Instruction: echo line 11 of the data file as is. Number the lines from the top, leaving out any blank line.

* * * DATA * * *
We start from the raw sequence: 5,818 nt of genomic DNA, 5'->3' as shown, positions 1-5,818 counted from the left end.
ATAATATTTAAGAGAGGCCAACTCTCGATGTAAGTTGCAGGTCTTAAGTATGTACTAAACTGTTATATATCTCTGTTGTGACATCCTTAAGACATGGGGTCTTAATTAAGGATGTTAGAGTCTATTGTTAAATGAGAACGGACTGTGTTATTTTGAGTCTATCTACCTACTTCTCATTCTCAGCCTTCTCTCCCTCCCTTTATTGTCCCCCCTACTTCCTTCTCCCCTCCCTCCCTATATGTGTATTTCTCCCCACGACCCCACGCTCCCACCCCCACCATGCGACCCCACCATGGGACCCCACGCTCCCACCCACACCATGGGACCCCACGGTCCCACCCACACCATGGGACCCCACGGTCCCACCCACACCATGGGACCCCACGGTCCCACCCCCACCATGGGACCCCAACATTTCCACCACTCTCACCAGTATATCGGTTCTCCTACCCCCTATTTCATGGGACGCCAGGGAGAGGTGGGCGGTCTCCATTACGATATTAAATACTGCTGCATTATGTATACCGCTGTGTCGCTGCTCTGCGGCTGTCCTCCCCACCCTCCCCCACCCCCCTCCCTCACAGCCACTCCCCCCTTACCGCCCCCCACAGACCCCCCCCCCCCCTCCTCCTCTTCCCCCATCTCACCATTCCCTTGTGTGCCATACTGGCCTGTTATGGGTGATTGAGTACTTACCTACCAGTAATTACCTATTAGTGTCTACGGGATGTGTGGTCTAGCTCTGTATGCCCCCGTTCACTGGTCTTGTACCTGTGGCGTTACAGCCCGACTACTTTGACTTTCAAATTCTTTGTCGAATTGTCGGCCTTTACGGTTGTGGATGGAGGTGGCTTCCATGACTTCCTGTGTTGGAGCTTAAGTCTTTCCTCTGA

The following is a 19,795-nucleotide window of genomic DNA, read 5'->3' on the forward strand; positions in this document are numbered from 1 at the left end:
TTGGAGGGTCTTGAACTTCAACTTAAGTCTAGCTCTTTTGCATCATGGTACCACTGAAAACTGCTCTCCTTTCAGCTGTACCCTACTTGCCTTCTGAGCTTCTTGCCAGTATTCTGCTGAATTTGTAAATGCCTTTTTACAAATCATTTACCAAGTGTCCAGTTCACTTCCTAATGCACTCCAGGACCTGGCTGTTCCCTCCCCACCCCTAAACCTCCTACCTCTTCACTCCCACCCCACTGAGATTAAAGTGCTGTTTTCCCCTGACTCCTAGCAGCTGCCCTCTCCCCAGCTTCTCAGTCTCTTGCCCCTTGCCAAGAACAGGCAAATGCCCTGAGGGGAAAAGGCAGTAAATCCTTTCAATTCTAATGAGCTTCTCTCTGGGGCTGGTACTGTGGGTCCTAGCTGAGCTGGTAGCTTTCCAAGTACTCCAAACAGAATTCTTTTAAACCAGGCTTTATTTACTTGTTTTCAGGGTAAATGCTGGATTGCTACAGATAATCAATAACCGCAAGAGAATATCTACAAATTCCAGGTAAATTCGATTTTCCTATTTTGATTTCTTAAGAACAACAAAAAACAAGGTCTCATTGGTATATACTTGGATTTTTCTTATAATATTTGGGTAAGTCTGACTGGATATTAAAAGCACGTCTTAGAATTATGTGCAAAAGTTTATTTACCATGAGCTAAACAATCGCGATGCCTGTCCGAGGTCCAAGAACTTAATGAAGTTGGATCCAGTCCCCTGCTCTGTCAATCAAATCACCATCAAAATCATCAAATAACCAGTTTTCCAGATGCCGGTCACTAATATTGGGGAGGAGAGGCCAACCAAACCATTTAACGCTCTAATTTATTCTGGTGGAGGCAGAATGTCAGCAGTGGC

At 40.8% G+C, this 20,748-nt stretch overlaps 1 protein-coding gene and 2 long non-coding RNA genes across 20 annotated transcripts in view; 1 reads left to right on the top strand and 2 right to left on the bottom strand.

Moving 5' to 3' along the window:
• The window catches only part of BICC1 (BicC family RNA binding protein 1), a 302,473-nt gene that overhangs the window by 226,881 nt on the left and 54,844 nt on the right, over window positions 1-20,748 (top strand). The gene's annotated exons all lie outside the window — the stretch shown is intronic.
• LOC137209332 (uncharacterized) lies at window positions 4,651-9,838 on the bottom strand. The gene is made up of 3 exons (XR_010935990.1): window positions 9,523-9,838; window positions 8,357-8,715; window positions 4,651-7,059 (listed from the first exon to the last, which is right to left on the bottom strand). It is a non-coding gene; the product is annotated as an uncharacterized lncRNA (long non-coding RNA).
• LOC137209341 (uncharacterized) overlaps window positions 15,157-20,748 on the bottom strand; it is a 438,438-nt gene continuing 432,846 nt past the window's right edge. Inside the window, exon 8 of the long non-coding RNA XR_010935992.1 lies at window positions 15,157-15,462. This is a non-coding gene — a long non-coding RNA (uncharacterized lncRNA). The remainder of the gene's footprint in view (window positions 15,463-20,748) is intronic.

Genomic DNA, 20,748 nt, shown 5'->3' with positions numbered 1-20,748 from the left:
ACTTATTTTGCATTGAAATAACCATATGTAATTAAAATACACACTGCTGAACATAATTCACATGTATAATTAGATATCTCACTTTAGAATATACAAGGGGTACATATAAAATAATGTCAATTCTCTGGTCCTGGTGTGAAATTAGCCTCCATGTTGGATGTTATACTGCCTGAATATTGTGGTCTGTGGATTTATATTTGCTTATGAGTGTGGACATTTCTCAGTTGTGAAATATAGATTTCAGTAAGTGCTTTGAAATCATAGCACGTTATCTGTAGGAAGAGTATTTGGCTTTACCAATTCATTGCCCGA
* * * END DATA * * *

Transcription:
ACTTATTTTGCATTGAAATAACCATATGTAATTAAAATACACACTGCTGAACATAATTCACATGTATAATTAGATATCTCACTTTAGAATATACAAGGGGTACATATAAAATAATGTCAATTCTCTGGTCCTGGTGTGAAATTAGCCTCCATGTTGGATGTTATACTGCCTGAATATTGTGGTCTGTGGATTTATATTTGCTTATGAGTGTGGACATTTCTCAGTTGTGAAATATAGATTTCAGTAAGTGCTTTGAAATCATAGCACGTTATCTGTAGGAAGAGTATTTGGCTTTACCAATTCATTGCCCGA